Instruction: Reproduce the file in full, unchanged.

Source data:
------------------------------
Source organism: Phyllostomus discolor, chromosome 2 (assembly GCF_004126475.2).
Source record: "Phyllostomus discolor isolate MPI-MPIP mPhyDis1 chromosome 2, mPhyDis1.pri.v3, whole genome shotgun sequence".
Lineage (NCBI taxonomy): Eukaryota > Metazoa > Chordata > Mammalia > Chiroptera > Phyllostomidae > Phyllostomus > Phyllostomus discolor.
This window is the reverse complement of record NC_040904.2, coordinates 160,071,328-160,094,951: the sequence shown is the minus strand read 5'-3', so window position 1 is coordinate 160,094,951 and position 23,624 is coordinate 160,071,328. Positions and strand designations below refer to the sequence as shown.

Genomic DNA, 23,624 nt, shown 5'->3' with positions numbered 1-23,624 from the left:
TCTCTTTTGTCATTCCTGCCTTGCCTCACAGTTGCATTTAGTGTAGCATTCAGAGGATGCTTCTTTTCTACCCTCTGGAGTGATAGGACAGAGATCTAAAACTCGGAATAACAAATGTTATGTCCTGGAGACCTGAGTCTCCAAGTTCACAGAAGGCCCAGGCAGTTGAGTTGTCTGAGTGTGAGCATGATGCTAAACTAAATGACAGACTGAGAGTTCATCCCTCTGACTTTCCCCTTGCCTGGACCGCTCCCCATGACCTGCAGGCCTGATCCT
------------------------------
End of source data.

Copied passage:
Source organism: Phyllostomus discolor, chromosome 2 (assembly GCF_004126475.2).
Source record: "Phyllostomus discolor isolate MPI-MPIP mPhyDis1 chromosome 2, mPhyDis1.pri.v3, whole genome shotgun sequence".
Lineage (NCBI taxonomy): Eukaryota > Metazoa > Chordata > Mammalia > Chiroptera > Phyllostomidae > Phyllostomus > Phyllostomus discolor.
This window is the reverse complement of record NC_040904.2, coordinates 160,071,328-160,094,951: the sequence shown is the minus strand read 5'-3', so window position 1 is coordinate 160,094,951 and position 23,624 is coordinate 160,071,328. Positions and strand designations below refer to the sequence as shown.

Genomic DNA, 23,624 nt, shown 5'->3' with positions numbered 1-23,624 from the left:
TCTCTTTTGTCATTCCTGCCTTGCCTCACAGTTGCATTTAGTGTAGCATTCAGAGGATGCTTCTTTTCTACCCTCTGGAGTGATAGGACAGAGATCTAAAACTCGGAATAACAAATGTTATGTCCTGGAGACCTGAGTCTCCAAGTTCACAGAAGGCCCAGGCAGTTGAGTTGTCTGAGTGTGAGCATGATGCTAAACTAAATGACAGACTGAGAGTTCATCCCTCTGACTTTCCCCTTGCCTGGACCGCTCCCCATGACCTGCAGGCCTGATCCT